Bleak Christmas for Christian Syrians in historic Turkish town

Many Syriac refugees in Mardin chose to live outside Christian camps due to jihadist fears

A small congregation and priest pray at the Syriac Orthodox monastery in Mardin, Turkey. Photograph: Tarik Tinazay/AFP/Getty

A small congregation and priest pray at the Syriac Orthodox monastery in Mardin, Turkey. Photograph: Tarik Tinazay/AFP/Getty

 

The sound of spoken Arabic rings out in the December morning air along the narrow alley behind Mardin’s Saint Shmuni Church. In a quaint home, metres from the church, two families of Assyrian Christians from Syria lay out matter-of-factly how their lives have fallen apart over the past four years.

“Myriam”, from Hassakeh in northeast Syria, moved to the ancient town of Mardin in south Turkey six years before the outbreak of revolt in 2011. A Syriac Orthodox Christian, she says all her family members remain in Hassakeh, where the kidnapping of well-to-do Christians has become commonplace.

“My cousin, in his 50s, was beaten badly and given only dry bread to eat for two months,” she said. He was released after the kidnappers were given 12 million Syrian lira (€30,000). The constant, menacing threat from Islamic State jihadists, who prize Christian girls, lingers above the entire community, she says.

Her cousin “Kinda” fled Hassakeh last March and spent the summer in Lebanon. Today, Myriam and Kinda – who have asked me not to use their real names for fear of reprisals against their families – share this spartan if cosy home in Mardin’s historic old town with their two children. Kinda’s husband is in Sweden, unable to work or to send remittances to his wife and child.

They say the local Syriac church gives them 25 Turkish lira (€8) per person every month but in the past they received 100 lira (€31). “Other than the church, no one is helping,” said Myriam.

The Syriac families of Hassakeh and northeast Syria make up one of the oldest Christian communities in the world. Today, their faith and way of life face destruction by Islamic State, also known as Isis, and a host of other extremist groups, and also by the promise of a new life and safety in Europe.

“Very few want to stay in Turkey and their biggest problem is getting to Europe, Canada or the US legally,” said Evgil Turker, the president of the Federation of Syriac Associations in Turkey.

Unesco heritage site

Built into the side of a rocky limestone hill facing south towards the plains of northern Syria, Mardin’s old city, a Unesco world heritage site, is a stunning example of Artuqid architecture. With new, stylish boutique hotels and gorgeous facades, the district has been transformed by investment from returning expats and the ruling Justice and Development Party or AK Party.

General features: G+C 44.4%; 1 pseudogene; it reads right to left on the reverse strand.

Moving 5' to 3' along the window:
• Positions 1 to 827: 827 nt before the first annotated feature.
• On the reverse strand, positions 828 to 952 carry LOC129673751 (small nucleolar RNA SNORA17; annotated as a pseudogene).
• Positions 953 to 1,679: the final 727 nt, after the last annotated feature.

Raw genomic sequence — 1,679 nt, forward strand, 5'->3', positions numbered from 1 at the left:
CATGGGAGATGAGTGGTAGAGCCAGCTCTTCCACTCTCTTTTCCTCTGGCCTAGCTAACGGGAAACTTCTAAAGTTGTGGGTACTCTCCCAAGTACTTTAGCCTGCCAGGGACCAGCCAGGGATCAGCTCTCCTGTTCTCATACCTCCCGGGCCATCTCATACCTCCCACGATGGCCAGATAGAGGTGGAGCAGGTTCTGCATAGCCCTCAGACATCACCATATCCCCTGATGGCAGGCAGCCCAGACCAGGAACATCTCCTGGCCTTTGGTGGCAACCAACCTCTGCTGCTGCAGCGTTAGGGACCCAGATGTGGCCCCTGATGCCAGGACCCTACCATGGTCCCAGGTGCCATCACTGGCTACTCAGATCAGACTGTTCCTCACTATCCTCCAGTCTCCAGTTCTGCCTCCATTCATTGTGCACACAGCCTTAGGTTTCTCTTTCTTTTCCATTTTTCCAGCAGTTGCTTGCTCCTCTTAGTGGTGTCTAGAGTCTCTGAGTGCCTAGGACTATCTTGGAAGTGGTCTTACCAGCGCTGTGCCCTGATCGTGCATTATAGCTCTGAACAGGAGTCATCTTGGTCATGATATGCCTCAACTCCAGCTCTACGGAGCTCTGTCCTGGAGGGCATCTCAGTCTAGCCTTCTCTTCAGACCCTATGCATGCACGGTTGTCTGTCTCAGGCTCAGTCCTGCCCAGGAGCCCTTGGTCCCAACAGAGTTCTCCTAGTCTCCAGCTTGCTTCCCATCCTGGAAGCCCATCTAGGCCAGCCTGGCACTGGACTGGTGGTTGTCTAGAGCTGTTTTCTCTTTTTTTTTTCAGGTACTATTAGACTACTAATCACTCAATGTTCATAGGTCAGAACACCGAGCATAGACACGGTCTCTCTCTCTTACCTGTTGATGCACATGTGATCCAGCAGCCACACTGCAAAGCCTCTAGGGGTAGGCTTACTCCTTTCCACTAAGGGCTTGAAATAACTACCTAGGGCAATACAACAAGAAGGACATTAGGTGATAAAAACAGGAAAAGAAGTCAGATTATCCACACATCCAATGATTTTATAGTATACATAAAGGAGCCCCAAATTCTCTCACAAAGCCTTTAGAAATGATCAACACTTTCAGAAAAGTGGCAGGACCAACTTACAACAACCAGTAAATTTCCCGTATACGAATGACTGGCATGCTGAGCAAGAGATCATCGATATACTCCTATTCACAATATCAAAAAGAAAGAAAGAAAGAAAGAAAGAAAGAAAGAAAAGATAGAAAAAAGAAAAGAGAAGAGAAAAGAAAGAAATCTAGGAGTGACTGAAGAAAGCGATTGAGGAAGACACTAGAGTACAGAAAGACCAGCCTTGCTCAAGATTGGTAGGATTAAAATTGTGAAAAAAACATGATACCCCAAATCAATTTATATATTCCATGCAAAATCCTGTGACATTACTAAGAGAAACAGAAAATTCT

Under the AK Party government, churches and monasteries attached to Turkey’s 25,000 Syriac Christians and other denominational and non-denominational churches have been restored, though sites not claimed by Christian groups, including in Mardin, have sometimes been put up for sale.

St Shmuni’s Church, named after the Old Testament martyr killed along with her children for refusing to renounce her faith, was restored in 2005. Here, an elderly Arabic-speaking gatekeeper unlocks the church complex door with a huge key. Inside, however, there are no signs the feast of Christmas is being celebrated. There is no tree, no decorations; not a soul stirring.

“At home in Hassakeh, we had a Santa go around to the kids’ houses to give out sweets at Christmas, we had all the houses decorated; there was an atmosphere,” said Myriam. “They don’t do that here.”

Outside the system

Christian refugees from Syria have been placed close to their coreligionists in Mardin province by the authorities at the request of the refugees and local Christians but because many fear government-built camps contain jihadists, living independently means Christians are more prone to the pitfalls of living outside the official support system. That, in turn, has exerted more pressure on Turkey’s churches and monasteries, particularly those close to the Syrian border.

“Most of the Syriacs who came from Syria don’t want to stay in the Midyat camp [built for Christians] where they get food and money vouchers,” said Evgil Türker of the Federation of Syriac Associations in Turkey. “It’s the organisations and families in Europe and North America that are helping out most.”

The terrifying news from Hassakeh, 90km to the south, has been relayed across the border with increasing frequency this year. Last February Islamic State jihadists kidnapped more than 200 Assyrians in scores of villages north of Hassakeh. Thirty seven were released last month and negotiations for others are reported to be ongoing, but the ransom money paid out strengthens the extremists in other ways.

By May, Islamic State were driven from many areas by Kurdish forces, but not before churches had been damaged. Though some Christians have fought Isis by establishing militias, the threat to the 200,000 Syriac Christians who remain in northwest Syria is constant.

“Syria used to be a very good country – for everyone. We could stay out until four or five in the morning, there were no problems with Bashar [al-Assad]. Here I have to hide my cross necklace when I go out,” said Myriam in Mardin. “In my village alone, hundreds of families have left. I don’t think they’ll ever return.”

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